It’s All About the Experience [June 2017 Breakfast Recap]

presenter headshots - June 2017 breakfastOur June Breakfast Meeting, It’s All About the Experience, explored the design drivers for residential, retail and commercial. The breakfast was sponsored by Juniper Capital, Rushing and Graphite Design. We sincerely thank them for their support.

President Kristin Jensen related information about a NAIOP Washington State PAC fundraiser on June 28. She also spoke about the real estate excise tax potential increase. We had a new member update and heard about the Property Tour that will take place in Bellevue on July 20.

Clair Enlow of Seattle Daily Journal of Commerce moderated our panel which included:

  • Ryan Mullenix – Partner, NBBJ
  • Brian Runberg – VP, Runberg Architects
  • Michael Lee – VP, Callison RTKL

Brian began by talking about apartment design and introduced the concept of analytics and artistry in motion. This seeks to capture the northwest experience. He gave a couple of examples of new apartment developments that embraced this. The goal is to foster a sense of community via design, innovation, and energy conservation.

Michael discussed how the experience relates to the retail sector. He outlined that customers are searching for:

  • Authenticity
  • Sense of Community
  • Technology Innovation that blends all aspects of retail – a marriage of in-store and online

Michael talked about the Dover Street Effect, retail areas in London and New York that create and curate a changing experience, and about the Fremont Collective.

Ryan spoke of the commercial office environment and the changes that are being addressed by design. Some of these are:

  • Developing a sense of community (do you see a theme here?)
  • Achieving common goals for diverse individuals

He also mentioned that increased density on a floor is getting very common. The results are:

  • Fostering teams
  • Serendipity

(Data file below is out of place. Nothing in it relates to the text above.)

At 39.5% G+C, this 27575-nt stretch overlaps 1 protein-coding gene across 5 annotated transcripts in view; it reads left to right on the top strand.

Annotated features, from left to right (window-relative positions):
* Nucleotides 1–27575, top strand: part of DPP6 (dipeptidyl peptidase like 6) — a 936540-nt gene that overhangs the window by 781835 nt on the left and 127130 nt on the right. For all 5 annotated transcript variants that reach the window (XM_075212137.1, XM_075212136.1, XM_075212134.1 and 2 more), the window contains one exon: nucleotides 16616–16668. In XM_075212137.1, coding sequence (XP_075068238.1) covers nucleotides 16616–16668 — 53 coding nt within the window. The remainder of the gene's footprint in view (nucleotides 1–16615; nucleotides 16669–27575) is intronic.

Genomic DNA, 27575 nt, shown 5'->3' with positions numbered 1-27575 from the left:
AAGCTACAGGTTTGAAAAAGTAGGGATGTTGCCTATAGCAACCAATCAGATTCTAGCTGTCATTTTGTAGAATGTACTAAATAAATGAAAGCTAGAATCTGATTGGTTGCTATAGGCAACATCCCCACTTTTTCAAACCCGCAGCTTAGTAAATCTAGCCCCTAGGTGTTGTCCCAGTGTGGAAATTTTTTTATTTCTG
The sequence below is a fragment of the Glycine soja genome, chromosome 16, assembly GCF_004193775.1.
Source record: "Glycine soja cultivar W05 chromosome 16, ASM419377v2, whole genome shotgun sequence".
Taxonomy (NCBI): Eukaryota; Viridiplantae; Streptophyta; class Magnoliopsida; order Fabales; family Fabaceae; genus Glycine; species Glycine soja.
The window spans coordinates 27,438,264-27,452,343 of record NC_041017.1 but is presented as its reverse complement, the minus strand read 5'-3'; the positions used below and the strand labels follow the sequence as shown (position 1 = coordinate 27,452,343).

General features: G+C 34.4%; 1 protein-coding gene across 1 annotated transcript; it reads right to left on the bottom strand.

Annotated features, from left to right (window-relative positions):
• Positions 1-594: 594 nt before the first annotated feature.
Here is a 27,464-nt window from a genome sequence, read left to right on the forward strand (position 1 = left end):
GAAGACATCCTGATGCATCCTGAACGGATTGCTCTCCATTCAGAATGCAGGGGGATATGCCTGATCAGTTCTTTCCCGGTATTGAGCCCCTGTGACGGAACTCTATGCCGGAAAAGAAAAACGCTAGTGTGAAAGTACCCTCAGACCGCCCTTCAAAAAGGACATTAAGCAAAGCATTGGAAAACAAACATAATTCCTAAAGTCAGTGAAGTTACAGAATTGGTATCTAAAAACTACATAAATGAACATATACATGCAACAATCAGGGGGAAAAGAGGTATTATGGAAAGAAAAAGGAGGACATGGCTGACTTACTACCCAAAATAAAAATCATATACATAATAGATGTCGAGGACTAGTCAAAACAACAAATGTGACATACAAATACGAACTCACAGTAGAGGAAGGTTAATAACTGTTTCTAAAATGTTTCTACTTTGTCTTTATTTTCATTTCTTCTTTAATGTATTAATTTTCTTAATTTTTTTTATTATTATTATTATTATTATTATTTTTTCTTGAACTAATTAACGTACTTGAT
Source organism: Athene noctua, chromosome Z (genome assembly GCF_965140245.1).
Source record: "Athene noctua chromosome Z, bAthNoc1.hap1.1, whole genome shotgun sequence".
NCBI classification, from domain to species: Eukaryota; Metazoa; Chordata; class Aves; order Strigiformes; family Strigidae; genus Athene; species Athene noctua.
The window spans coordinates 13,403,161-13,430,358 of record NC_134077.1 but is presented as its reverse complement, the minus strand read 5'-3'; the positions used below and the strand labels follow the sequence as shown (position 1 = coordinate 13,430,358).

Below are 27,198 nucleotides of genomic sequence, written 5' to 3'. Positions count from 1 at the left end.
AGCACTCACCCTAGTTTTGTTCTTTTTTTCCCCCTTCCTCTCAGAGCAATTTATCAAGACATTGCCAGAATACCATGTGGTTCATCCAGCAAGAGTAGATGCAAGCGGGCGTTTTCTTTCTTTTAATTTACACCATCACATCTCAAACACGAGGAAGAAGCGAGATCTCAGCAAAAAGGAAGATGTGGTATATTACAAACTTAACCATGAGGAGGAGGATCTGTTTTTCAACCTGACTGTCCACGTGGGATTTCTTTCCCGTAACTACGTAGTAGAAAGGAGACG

• Visibility
  • Efficiency

But density does bring along stress and noise, which have to be addressed. Technology is deployed in some cases to address these, such as Faraday Rooms, which eliminate electrical signals to provide a refuge from our hyper connectivity. He also mentioned cultural approaches such as in France, where culture dictates when e-mail and work phone calls can be ignored.

Clair asked how projects address authenticity. Brian responded that the local community and its factors drive design. Michael talked about unique experiences and how flexible designs support those experiences. Ryan opined that community evolves organically but is supported by design.
In response to a question about community, Michael talked about retail as a destination that attracts and enhances the sense of community.

Clair also asked about the impact of technology on design; Ryan brought up proximity impact. The distance that will cause us to go speak with someone in person versus writing an e-mail is only about 65 feet.

The discussion opened up to what is happening outside the urban core. Brian stated that the GMA is driving critical mass towards the urban core. Michael talked about the challenges faced by suburban shopping malls and Ryan spoke of the unique advantages that the suburbs have to support an open and natural environment.

A member of the audience asked the panel where in the world they find inspirations for the evolution of design. Brian talked about Scandinavia, Michael of Seoul and Ryan about Singapore.

Kristin closed the meeting and sent us on our way mulling over the unique and changing environments that drive our design community to new and better approaches.

This article was written by NAIOP Washington State and Programs Committee member Edward Scherer, Account Executive, Avidex Industries, LLC.

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